March 12th, 2011 will go down as the day mixed martial arts changed forever as Zuffa (UFC’s parent company) has bought out their last true direct rival in Strikeforce. Driving a rival-company into bankruptcy is one thing, but the Zuffa and UFC has made quite the habit out of completely buying out their rivals, seizing their assets and controlling their futures. Just like how he announced with PRIDE FC and WEC, Dana White has confirmed that UFC and Strikeforce will operate as two separate entities with their own management. One can truly wonder how long the two companies will be kept separate because if you look back into the history of Zuffa mergers are not only possible… they are inevitable.
On Saturday afternoon, it was announced that Strikeforce had been sold to the UFC family. Dana White said that Strikeforce would continue to air on Showtime for the time being as the contract between Strikeforce and Showtime doesn’t expire until 2013. According to Dave Meltzer, the demands of running a national promotion and financing such mega-deals as the one they struck with Fedor Emelianenko exhausted the patience of their backers. Silicon Valley Sports and Entertainment had wanted a MMA league to run events in its HP Pavilion, not war with Dana White.
Unlike Strikeforce, PRIDE was an established organization with a prestigious history and a loyal international fan base. Alleged deals between the Japanese Yakuza and PRIDE caused the organization to lose almost all their financial backings. In the world of mixed martial arts, March 2007 was a lot like March 2011 as the impossible had happened: Zuffa and the UFC announced the purchase of PRIDE Fighting Championships. The original plan was for PRIDE to be the representative of Zuffa in Japan and for UFC to be the Zuffa representative of America. Every January, the best fighters from UFC and PRIDE would fight each other in a “Super Bowl type event” where dream matches would become a reality. That “plan” didn’t stick for long as Dana White folded PRIDE before even putting on an event under the Zuffa banner. White stated it would be near impossible to rebuild the company in Japan after the involvement of the Yakuza and simply sent the fighters from PRIDE to the UFC.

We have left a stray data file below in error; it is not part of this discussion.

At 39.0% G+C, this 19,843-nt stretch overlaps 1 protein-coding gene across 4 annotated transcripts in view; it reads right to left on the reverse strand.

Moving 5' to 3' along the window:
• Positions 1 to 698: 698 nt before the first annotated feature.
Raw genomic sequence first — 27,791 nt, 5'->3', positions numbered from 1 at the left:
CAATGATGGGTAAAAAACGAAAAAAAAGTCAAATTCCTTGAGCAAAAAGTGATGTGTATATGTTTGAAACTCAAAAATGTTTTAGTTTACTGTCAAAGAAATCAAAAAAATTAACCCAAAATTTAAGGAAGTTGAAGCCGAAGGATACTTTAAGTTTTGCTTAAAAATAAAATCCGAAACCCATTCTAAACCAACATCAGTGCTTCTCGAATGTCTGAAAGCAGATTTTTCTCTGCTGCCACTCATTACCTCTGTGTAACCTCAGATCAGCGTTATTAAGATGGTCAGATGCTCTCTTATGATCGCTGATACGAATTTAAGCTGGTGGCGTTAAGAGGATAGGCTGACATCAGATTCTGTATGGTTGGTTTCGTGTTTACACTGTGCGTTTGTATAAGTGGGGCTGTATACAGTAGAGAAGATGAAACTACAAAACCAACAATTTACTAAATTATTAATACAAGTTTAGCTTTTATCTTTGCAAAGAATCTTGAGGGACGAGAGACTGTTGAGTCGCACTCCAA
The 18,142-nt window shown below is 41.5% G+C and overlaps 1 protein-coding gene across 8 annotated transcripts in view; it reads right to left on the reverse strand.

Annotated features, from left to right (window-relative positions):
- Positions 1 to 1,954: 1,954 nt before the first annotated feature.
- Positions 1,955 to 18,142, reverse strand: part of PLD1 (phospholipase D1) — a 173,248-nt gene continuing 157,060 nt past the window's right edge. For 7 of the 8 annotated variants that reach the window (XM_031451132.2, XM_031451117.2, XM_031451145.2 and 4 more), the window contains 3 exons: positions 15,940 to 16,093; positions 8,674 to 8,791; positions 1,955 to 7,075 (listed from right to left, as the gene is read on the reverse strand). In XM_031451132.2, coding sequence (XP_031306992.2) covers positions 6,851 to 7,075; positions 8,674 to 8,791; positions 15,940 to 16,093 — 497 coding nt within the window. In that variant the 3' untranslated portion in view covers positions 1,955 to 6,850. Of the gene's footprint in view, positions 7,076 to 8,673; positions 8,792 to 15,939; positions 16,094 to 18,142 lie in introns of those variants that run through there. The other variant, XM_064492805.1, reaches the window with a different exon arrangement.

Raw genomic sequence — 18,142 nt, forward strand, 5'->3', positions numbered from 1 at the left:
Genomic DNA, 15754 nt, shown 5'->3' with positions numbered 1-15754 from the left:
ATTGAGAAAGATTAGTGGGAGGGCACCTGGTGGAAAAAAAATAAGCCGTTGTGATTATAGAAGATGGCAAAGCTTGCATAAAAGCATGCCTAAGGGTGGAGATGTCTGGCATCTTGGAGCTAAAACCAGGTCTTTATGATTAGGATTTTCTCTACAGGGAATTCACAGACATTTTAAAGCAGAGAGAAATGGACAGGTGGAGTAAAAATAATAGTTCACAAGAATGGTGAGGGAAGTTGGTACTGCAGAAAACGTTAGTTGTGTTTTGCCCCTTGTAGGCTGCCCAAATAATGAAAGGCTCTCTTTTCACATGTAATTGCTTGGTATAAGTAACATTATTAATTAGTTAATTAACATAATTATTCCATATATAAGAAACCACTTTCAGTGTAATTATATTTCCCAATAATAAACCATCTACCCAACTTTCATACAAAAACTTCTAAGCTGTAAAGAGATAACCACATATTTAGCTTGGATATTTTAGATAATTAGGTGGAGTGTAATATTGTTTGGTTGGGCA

The situation with WEC was completely different. The idea was to keep WEC around as the sister company of UFC where smaller weight divisions would have their opportunity to show that they are just as exciting, if not more so, than the heavyweights of UFC. The blueprint was set and it was executed perfectly. After producing stars like Urijah Faber and Jose Aldo, it was announced that UFC would absorb WEC in a merger. The whole process was to make UFC stronger in the long run, as Dana’s aim is to put on as many fights as possible.
Even though Dana White announced that Strikeforce will stick around, the script is always being re-written. It made a lot of sense for Zuffa to want PRIDE and WEC to stick around after their buyouts; they had gimmicks the UFC didn’t have. PRIDE had the ring, stomps and head kicks while WEC had the lighter weight classes. In a business sense, running two different organizations pulling in two different demographics is more financially beneficial than simply merging them immediately. Strikeforce on the other hand wasn’t a different or unique product at all. Aside from the talented fighters, Strikeforce was a second-rate, less established UFC. Whoever watched Strikeforce, watched UFC. Whether Zuffa keeps Strikeforce around for four more years or folds their operations before the first Zuffa backed Strikeforce card, a merger between UFC and Strikeforce is inevitable.
Tags: Mixed Martial Arts, Strikeforce, UFC